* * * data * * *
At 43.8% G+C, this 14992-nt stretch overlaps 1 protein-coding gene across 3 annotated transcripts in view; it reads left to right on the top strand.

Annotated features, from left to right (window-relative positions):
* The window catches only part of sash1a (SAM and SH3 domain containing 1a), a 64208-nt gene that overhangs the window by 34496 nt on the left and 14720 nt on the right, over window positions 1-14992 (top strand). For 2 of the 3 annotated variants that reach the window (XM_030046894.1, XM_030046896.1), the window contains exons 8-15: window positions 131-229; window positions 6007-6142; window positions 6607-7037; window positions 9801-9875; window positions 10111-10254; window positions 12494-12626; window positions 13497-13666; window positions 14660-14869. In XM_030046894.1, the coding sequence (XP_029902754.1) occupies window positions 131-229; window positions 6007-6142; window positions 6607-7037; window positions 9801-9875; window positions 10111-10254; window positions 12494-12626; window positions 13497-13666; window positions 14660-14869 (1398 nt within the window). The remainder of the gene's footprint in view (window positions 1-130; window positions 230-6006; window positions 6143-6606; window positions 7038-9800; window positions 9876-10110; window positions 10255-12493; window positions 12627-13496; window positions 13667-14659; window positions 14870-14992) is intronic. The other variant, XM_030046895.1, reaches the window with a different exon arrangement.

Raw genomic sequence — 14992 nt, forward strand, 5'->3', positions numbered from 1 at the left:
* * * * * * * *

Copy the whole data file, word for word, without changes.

At 43.8% G+C, this 14992-nt stretch overlaps 1 protein-coding gene across 3 annotated transcripts in view; it reads left to right on the top strand.

Annotated features, from left to right (window-relative positions):
* The window catches only part of sash1a (SAM and SH3 domain containing 1a), a 64208-nt gene that overhangs the window by 34496 nt on the left and 14720 nt on the right, over window positions 1-14992 (top strand). For 2 of the 3 annotated variants that reach the window (XM_030046894.1, XM_030046896.1), the window contains exons 8-15: window positions 131-229; window positions 6007-6142; window positions 6607-7037; window positions 9801-9875; window positions 10111-10254; window positions 12494-12626; window positions 13497-13666; window positions 14660-14869. In XM_030046894.1, the coding sequence (XP_029902754.1) occupies window positions 131-229; window positions 6007-6142; window positions 6607-7037; window positions 9801-9875; window positions 10111-10254; window positions 12494-12626; window positions 13497-13666; window positions 14660-14869 (1398 nt within the window). The remainder of the gene's footprint in view (window positions 1-130; window positions 230-6006; window positions 6143-6606; window positions 7038-9800; window positions 9876-10110; window positions 10255-12493; window positions 12627-13496; window positions 13667-14659; window positions 14870-14992) is intronic. The other variant, XM_030046895.1, reaches the window with a different exon arrangement.

Raw genomic sequence — 14992 nt, forward strand, 5'->3', positions numbered from 1 at the left: